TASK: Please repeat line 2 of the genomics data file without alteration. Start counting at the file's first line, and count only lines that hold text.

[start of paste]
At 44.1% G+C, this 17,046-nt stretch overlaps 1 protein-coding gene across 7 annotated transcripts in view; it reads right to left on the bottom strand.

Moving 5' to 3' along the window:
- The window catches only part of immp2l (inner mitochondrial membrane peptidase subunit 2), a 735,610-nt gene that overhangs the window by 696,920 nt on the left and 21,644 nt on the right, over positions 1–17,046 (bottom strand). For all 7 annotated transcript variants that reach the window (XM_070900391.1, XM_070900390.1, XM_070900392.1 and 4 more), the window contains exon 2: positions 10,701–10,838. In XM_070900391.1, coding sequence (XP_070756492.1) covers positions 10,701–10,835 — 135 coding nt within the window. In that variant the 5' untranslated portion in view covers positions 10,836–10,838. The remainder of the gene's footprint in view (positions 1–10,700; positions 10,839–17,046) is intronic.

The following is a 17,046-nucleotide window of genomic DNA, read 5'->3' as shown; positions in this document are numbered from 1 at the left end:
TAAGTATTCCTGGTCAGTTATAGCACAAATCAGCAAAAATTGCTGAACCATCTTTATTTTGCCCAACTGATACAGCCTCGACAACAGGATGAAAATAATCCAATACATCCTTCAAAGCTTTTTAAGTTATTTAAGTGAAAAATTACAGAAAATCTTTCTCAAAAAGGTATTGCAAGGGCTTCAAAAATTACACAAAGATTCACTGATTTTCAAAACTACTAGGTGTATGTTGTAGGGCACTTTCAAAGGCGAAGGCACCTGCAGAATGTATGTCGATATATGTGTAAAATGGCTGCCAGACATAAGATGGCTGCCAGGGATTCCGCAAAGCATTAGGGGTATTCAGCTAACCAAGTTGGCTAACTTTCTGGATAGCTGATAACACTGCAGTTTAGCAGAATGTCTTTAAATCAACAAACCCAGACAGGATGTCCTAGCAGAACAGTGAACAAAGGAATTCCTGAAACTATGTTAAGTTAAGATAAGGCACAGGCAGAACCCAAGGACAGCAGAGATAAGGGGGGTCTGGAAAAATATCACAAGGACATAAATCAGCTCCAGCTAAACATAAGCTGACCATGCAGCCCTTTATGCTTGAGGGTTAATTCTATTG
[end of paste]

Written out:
Moving 5' to 3' along the window: